This is the first year, I think, that I've actually heard all ten of the WND stories, probably because it was election year stuff which actually got a lot of play. This is typical for WND, though: their list is made up of stories which should have, they think, changed things; the fact that they were widely reported, usually debunked, and people moved on is evidence, as far as they're concerned, that the story was under-reported. It's not the same thing.

I'd heard of six of the top ten PC stories, 11 out of 25: I think that's a bit low for me (hmm, checking the past years, it's actually on the high side), but some of these, if true (and not overstated), clearly are under-reported. The ones I've heard of, mostly come from my leftist sources, but almost never make it into the wider, so-called "mainstream" media in any detail or depth.

Monday, September 21, 2009

Comment Elsewhere: Zero-Risk Culture

Over at Terry's place I wrote:
I’m not the first to make this point, but our nation’s “zero-risk” approach to life is going to paralyze us if we don’t start pushing back on it pretty hard.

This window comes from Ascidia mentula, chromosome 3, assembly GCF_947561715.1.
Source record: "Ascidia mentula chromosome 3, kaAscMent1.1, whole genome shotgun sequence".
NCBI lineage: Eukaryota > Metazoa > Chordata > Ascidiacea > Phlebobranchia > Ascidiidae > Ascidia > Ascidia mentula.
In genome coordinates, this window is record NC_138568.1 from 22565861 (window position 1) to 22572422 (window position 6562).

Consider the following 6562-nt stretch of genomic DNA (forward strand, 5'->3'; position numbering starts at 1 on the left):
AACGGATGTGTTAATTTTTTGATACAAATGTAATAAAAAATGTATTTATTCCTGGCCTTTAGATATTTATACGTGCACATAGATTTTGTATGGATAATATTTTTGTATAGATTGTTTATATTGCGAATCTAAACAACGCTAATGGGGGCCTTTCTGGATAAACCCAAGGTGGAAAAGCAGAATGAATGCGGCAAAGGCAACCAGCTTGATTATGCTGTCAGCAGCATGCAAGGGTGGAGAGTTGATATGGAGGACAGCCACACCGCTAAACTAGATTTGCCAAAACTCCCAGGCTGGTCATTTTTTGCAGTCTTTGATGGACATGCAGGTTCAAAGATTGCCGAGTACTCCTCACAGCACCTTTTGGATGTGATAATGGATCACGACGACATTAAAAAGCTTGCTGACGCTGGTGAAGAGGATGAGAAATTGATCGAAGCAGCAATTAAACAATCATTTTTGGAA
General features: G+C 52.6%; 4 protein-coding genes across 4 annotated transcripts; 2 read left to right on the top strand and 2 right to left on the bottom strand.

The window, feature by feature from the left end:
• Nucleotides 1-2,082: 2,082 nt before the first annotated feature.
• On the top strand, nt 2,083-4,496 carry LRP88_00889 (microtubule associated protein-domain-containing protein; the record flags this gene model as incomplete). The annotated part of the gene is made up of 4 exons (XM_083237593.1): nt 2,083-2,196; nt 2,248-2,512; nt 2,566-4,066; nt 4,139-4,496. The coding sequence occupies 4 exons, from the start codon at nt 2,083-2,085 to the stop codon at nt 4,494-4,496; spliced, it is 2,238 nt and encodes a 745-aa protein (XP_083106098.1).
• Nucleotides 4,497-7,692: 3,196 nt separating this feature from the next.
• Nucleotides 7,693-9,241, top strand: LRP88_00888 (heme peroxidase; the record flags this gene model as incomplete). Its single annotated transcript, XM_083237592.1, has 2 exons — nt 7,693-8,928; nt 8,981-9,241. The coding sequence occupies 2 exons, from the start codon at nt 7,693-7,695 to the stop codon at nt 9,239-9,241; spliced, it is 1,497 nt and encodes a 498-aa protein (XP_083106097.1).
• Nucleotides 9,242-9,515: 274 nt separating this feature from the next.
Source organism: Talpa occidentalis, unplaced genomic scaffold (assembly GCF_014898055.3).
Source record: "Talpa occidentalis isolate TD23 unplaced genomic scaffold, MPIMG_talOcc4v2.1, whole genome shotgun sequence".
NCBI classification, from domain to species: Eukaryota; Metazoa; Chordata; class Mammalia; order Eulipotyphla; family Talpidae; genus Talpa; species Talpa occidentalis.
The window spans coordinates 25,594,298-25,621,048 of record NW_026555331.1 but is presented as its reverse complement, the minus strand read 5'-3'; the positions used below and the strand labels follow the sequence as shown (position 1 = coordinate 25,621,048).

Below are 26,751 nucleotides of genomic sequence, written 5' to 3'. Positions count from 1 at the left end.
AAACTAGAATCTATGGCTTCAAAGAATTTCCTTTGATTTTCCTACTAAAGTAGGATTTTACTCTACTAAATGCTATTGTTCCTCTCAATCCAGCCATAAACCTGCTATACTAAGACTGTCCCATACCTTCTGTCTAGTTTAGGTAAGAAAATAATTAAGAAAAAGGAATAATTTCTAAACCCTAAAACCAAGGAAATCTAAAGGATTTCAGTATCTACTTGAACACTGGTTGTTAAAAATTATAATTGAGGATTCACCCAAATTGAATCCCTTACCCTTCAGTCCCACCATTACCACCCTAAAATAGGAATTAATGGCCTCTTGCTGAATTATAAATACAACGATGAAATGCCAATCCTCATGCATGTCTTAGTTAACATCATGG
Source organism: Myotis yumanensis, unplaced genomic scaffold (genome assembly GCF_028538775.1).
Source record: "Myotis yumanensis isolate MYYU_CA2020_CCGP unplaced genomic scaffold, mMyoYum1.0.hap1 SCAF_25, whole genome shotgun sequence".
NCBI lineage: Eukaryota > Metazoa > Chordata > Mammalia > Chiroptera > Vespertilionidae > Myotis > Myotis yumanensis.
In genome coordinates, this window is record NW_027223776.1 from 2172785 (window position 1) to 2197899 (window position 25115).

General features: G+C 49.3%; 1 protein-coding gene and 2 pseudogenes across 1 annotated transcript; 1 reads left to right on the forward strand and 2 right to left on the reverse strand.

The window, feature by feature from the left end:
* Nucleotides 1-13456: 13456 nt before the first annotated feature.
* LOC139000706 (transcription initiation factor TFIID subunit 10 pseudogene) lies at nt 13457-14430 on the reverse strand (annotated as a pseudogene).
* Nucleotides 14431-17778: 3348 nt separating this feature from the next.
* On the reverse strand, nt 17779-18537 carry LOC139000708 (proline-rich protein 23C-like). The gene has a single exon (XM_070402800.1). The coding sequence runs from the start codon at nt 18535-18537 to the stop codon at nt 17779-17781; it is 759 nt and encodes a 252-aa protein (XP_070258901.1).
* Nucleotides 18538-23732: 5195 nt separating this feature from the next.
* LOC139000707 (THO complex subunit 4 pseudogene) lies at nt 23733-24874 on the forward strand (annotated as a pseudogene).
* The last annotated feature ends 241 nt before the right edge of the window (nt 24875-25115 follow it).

Terry turned that into a very interesting and personal discussion of the nature of risk and fear. Some key points
Taking a chance means being willing to fail in order to succeed, and we should be able to evaluate those odd objectively. Going for a morning run in the park is a reasonable risk, as is taking a solo vacation, or submitting a novel. Yes, there’s a chance of failure, but the potential reward makes it a good payoff.

That doesn’t mean being stupid, however. We need to recognize when danger is real and respond accordingly, by locking our house doors, checking references of daycare providers, making sure the brakes on our cars are in good working condition. And that also means stopping to question whether what we’re hearing on the tv is told to scale or if it’s inflated to sensationalist proportions in order to win ratings. Quite often, there’s more at work than just the facts.

I couldn't agree more.

Sunday, September 20, 2009

Quotation: "It subverts meritocracy."

Via Andrew Sullivan, Paul Campos relates a tale from a Mr. Harry Hopkins (yes, it's third-hand. Doesn't mean it isn't true.):
"I remember back in the late 1990s, when Ira Katznelson, an eminent political scientist at Columbia, came to deliver a guest lecture. Prof. Katznelson described a lunch he had with Irving Kristol during the first Bush administration.